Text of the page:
A founder member with Micheál MacLiammóir (qv) of Taibhdhearc na Gaillimhe, an Irish-language theatre, he was its secretary (1928–38) and often acted in its plays. He offered the young Orson Welles £4 a week to learn Irish and join the group, but Welles instead made his acting debut at the Gate Theatre in Dublin. Ó Briain resigned from Taibhdhearc na Gaillimhe in 1938, due to ideological differences. He believed the aim of the theatre should be to produce the best European dramas in Irish translation, but opponents on the board asserted their view that the paramount aim was to promote the Irish language, and that only plays written in Irish should be performed. Ó Briain's many translations of plays and books from English, French, and Spanish into Irish included Deirdre of the sorrows by J. M. Synge (qv) as Déirdre an bhróin (1932) and Molière's Le depit amoureux as Grádh cásmhar (1937). His most cherished hope was that the Irish language would be revived; somewhat unusually, he held the view that a knowledge of modern European languages and openness to new ideas and European culture would lead to a de-anglicisation of Ireland. He also worked to set up Galway's first Irish-language primary school.
Ó Briain was one of the most familiar figures in Irish cultural life in the 1940s and 1950s; it was noted that he attended more meetings of more organisations than almost anyone in the country. He appeared frequently on radio and later on television; he was a wonderful storyteller and conversationalist, and was on the panel of the first ‘Late Late Show’, broadcast on Irish television on 6 July 1962. He was a member of the governing body of UCG, where he was also dean of the faculty of arts for twenty years, and was a member of the senate of the NUI. However, he failed in an attempt to be elected president of UCG in 1945, losing to Pádraig de Brún (qv), who had government support. Ó Briain also served for many years on the Censorship of Publications Appeals board, the board of the Abbey Theatre, the advisory committee for Radio Éireann, and the committee of the Military History Society of Ireland. The French government made him a chevalier de la légion d'honneur in 1951 to mark his services in the cause of good relations between France and Ireland. His students appreciated his ‘creative humanism’ (Foley, 380), and he was the mainstay of the UCG conference of St Vincent de Paul, visiting and assisting elderly and impoverished townsfolk.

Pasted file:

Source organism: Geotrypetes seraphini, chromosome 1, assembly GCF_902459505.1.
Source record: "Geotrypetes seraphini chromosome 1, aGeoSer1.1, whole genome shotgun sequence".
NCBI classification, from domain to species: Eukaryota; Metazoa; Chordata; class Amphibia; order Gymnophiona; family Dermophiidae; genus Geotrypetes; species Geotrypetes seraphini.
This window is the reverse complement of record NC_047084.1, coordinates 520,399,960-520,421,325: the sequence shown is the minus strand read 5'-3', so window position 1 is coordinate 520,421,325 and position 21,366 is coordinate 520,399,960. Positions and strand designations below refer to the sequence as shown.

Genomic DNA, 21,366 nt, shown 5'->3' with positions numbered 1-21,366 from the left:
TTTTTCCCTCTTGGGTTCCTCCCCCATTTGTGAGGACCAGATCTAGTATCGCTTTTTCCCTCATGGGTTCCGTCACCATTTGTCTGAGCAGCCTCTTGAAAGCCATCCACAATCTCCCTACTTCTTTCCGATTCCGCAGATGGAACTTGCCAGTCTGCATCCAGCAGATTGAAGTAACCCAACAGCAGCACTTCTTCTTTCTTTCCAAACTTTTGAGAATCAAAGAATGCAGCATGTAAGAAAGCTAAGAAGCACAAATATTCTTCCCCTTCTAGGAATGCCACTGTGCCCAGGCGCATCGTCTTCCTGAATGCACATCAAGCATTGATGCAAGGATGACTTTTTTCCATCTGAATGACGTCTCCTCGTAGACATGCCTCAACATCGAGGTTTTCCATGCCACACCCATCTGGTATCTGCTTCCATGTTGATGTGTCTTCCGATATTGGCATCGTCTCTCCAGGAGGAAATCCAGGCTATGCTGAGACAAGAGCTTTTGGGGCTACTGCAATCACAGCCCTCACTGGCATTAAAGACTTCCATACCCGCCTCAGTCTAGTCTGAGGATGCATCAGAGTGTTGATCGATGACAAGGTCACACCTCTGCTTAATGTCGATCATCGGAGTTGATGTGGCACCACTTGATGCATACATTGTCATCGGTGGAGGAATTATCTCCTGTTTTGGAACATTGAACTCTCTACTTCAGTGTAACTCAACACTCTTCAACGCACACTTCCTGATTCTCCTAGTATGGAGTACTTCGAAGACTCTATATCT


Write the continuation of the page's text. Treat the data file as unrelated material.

From his retirement (1959) he lived at Dublin. In 1974 the NUI conferred an honorary doctorate on him. He died 12 August 1974 at St Gabriel's Hospital, Cabinteely, Co. Dublin. His funeral to Glasnevin was almost a state occasion, with a huge attendance of public figures, and a military firing party at the graveside, where the oration was given by Micheál MacLíammóir and a lesson was read by Siobhán McKenna (qv). For days after his death, the newspapers carried tributes to his many-sided career and personality, and on the hundredth anniversary of his birth Proinsias Mac Aonghusa and Art Ó Beoláin wrote commemorative articles in Feasta.
He married (1 September 1921) Helen Lawlor, of Dublin, who died two years before him; they had one daughter, Eileen, who as Eileen O'Brien (qv) was a journalist on the Irish Times and other periodicals.
More information on this entry is available at the National Database of Irish-language biographies (Ainm.ie).